Target (TGT) cut its profit outlook for the second time in three weeks. The company will attack oaring inventories in discretionary categories such as home furnishings with price mark downs, cancelling orders from vendors, and “off-loading excess inventory. (To deep discount sellers, I’d assume.) Three weeks ago, on May 18, the retailer’s shares slumped more than 25% after reporting that net profit shrank 52% in the first quarter. In those quarterly results, Target said its inventory rose 43%, compared with a year earlier.
In its guidance for the second quarter on May 18 Target said operating margins for the second quarter would be in a range centered around 5.3%. In today’s inventory warning the company said that orating margin would fall to 2%.
Target’s stock, which fell as much as 7% today on the news, closed down 2.22% today. Shares of competitors Walmart (WMT) and Costco (COST) were down only 1.24% and 0.15%, respectively.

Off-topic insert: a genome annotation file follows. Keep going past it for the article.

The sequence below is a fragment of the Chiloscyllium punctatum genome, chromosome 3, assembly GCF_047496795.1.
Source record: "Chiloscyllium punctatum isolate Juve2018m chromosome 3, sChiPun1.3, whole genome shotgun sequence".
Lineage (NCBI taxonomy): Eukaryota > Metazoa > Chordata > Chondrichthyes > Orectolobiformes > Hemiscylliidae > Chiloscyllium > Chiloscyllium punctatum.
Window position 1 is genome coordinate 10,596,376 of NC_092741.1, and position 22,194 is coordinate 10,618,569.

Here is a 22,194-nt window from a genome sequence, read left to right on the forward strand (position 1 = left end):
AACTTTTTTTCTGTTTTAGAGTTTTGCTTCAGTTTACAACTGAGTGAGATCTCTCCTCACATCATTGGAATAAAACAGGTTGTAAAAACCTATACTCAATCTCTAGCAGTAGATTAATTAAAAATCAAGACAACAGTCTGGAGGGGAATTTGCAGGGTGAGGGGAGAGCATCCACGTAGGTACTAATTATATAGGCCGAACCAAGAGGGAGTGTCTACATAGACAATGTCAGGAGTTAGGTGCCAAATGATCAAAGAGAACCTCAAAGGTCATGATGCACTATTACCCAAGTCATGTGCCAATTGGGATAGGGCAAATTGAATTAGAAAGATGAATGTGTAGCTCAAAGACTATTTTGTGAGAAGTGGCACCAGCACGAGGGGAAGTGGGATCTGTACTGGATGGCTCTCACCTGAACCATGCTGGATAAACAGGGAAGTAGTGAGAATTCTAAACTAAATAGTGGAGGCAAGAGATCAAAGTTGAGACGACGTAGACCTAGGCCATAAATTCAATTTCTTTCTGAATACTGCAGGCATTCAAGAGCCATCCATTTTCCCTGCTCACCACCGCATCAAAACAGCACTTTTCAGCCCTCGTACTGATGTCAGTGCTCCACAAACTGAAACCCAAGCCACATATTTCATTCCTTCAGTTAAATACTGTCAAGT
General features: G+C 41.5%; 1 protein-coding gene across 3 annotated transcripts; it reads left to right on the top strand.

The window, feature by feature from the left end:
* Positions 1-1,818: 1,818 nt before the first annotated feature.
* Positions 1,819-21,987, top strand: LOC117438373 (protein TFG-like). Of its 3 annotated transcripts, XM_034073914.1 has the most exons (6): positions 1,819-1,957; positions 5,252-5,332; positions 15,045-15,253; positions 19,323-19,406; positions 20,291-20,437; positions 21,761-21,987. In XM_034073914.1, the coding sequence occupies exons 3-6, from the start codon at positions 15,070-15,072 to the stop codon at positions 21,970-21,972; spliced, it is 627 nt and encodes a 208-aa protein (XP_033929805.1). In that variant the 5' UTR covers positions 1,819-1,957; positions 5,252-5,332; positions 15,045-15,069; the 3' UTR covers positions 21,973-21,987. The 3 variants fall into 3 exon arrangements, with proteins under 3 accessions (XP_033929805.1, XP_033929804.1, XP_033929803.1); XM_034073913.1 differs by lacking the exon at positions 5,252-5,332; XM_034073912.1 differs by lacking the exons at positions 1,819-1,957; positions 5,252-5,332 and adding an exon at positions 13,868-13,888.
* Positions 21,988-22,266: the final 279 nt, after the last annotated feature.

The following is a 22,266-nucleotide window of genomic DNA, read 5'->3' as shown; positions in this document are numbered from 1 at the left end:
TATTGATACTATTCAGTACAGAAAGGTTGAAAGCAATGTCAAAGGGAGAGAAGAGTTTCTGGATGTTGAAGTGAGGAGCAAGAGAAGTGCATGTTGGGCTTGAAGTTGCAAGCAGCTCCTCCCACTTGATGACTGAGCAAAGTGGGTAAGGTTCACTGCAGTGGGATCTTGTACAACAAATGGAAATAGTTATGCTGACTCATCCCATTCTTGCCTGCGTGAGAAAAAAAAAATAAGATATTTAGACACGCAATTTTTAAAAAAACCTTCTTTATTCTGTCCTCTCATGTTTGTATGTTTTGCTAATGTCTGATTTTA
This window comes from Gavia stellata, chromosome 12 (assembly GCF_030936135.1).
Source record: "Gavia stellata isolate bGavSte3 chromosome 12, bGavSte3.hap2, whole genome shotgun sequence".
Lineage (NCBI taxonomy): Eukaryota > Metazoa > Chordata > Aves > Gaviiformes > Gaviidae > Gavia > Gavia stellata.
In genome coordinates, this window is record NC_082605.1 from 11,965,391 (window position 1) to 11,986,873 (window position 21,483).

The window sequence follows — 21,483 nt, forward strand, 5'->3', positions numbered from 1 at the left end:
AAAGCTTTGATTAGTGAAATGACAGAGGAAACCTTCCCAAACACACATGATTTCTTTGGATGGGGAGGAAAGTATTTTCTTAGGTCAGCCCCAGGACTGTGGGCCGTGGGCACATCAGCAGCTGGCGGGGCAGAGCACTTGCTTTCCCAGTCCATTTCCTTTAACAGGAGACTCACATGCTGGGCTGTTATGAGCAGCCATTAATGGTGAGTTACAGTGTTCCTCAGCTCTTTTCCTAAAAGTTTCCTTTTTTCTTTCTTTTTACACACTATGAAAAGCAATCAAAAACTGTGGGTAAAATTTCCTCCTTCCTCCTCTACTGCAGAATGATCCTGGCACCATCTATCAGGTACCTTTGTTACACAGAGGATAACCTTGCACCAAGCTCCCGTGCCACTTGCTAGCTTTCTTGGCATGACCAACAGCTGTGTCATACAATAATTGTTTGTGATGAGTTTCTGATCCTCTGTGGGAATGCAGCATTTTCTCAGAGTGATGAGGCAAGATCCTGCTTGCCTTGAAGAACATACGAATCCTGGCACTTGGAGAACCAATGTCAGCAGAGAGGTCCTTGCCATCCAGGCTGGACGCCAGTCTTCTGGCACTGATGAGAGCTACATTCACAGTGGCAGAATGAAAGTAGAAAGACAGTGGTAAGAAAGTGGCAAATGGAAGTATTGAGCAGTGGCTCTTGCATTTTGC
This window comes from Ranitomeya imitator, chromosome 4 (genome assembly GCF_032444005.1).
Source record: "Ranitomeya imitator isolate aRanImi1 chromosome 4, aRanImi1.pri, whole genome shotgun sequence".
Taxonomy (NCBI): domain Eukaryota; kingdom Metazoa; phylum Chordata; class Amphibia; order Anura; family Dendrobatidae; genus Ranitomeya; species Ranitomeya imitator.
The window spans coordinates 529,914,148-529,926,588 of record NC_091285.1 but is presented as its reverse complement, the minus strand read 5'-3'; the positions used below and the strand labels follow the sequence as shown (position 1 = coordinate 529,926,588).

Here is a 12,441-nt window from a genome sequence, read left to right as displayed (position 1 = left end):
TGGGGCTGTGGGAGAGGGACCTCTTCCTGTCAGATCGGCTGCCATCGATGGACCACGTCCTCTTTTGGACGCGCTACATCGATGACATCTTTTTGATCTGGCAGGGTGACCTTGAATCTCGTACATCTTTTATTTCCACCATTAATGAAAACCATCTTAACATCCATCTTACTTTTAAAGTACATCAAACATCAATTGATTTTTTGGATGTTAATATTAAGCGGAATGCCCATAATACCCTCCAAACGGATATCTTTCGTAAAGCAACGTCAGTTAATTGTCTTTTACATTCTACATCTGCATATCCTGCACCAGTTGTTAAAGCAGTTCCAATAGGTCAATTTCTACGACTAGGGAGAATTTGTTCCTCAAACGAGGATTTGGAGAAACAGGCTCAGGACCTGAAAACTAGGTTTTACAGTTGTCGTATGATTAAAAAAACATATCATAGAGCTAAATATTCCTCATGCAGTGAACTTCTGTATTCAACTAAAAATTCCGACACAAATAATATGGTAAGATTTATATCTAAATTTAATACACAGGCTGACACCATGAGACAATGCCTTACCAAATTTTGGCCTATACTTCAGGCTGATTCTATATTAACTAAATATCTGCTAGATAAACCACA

I think that’s because investors are buying into the view of Target and Wall Street retail analysts that Target’s inventory markdowns aren’t evidence of a coming recession. Instead, as the company argued, retailers are seeing a shift in buying from discretionary items such as home furnishings toward consumer staples as buyers buckle down to a slowing grouting economy with high in flatten.
Target said it expects to sell fewer products in its home categories, for example, but continues to see strong sales in high-frequency goods like groceries, household essentials and beauty products.
That makes Target’s news today negative for retailers like Wayfair (W) where sales are concentrating in those higher ticket discretionary categories and relatively neutral news from retailers like Walmart and Costco with their big grocery and fuel units. Wayfair closed the day down 3.66%.
Costco and Walmart are members of my Jubak Picks Portfolio. Shares of Costco are down 17% from my March 29 pick. Walmart is down 18% from my April 5 pick.